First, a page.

Thursday, December 27, 2007
Benazir Bhutto was killed in a bombing.
This is terrible news.
just such rotten news. she was a strong woman in a part of the world where we're all told no strong women are allowed.
not that I know jack about the finer points (or even the broader issues) of politics in that part of the world. but you don't need to be the ambassador to Pakistan to know this is seriously fucked up.
That's not the story here.
Firstly, no real surprises here, had folks even been watching the earlier attack on her return to Pakistan,(among other 'hints' of what was to come) this was practically 'right on schedule'. Like clockwork. Of COURSE. No shock here.
And secondly, her female anatomy alone doesn't begin to offset the ways in which she was the Bush and Bushies candidate of choice. Not a huge surprise in light of her long ties to the west, christian, American and British education, etc.
Let's just say it's a hell of a lot easier to be a 'strong' womyn with the support of the American government behind you.
And thirdly, well, from what I understand her previous administrations were no friend to the average out in the street Pakistani.
Despite her various promises of reforms for womyn in her country; development banks etc, little measurable change occurred.
Did she (and all the other people who have died in the course of this) by any stretch of the imagination 'deserve' to die for such? No.
The whole thing sucks, but it's all just parts of the ongoing destablization of Pakistan.
To relate to this at the most superficial 'oh she was killed because she was a womyn running for office/former two time Prime Minister' is to completely ignore the ways in which she allied herself with Bush, and was the candidate that this American administration had pinned their hopes upon.
She was to have been their 'friend' in Pakistan. Which of course, had everything to do with keeping those nukes in friendly hands. Her death had more to do with American hopes for control in the region than the cunt between her legs.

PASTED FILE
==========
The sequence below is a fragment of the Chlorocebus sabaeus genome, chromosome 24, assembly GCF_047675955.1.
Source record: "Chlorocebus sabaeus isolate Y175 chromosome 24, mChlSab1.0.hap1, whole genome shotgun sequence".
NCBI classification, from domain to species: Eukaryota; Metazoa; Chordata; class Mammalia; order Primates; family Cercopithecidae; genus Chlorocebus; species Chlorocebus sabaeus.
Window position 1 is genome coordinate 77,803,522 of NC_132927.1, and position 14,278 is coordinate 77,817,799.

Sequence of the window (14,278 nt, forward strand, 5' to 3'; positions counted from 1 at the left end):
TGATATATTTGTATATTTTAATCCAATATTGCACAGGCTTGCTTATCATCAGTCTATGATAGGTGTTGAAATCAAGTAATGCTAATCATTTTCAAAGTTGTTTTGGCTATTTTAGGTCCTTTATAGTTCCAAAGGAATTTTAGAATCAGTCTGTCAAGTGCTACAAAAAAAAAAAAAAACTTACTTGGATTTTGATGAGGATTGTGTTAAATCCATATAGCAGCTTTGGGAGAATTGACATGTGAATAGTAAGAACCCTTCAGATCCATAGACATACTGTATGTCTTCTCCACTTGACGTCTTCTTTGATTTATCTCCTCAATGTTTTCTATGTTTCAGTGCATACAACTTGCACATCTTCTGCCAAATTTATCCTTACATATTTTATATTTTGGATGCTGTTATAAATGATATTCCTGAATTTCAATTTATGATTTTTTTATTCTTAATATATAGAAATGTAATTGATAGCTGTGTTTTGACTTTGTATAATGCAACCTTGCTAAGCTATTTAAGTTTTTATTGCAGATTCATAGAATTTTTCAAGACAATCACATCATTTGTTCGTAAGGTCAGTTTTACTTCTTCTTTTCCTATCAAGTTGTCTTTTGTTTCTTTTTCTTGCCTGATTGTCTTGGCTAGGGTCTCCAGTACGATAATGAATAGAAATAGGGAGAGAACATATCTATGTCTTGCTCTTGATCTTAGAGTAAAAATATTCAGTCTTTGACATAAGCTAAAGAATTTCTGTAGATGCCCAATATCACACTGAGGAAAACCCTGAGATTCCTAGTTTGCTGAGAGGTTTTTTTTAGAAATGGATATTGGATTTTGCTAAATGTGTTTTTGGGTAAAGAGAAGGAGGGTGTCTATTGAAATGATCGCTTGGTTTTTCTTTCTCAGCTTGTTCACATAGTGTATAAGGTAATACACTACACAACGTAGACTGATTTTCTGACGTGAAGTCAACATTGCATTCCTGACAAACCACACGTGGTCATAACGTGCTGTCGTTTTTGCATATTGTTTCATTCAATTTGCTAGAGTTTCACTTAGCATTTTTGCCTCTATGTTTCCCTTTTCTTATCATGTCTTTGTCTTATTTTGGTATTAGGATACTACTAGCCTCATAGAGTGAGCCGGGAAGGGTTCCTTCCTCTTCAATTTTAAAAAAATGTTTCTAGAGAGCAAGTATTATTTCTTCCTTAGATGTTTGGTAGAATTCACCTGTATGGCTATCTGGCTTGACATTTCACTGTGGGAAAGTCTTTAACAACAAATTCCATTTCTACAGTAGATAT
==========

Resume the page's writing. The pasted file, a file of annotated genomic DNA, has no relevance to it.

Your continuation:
Let's just say there's a reason the American Enterprise Institute mourns her thusly "A powerful voice for freedom and democracy in Pakistan has been extinguished..."
"Freedom" and "Democracy", when uttered by the AEI are of course, nothing if not coded language.
well, that's disappointing.
on the other hand - it looked like she had popular support (although it might have looked like that because of skewed news reporting). And did I also hear that Musharraf had ties to the west all his own (working for Unocal, for example)?
(I mean, maybe I didn't hear that. I don't remember at the moment.)
Is it simply a matter of dueling puppets?
And while the US gov't is craptacular (as has been any empire throughout history), having their support does not have to make you morally suspect. That supposition is... let's say fairly superficial.
To what standards was she being held? She certainly had Western ideas with regard to women and reform. Applying them in Pakistan may not have been as expedient or effective as it might be in New Jersey. So although she accomplished what she did, its value is compromised because she did not meet the scale of her dreams. What an asshole!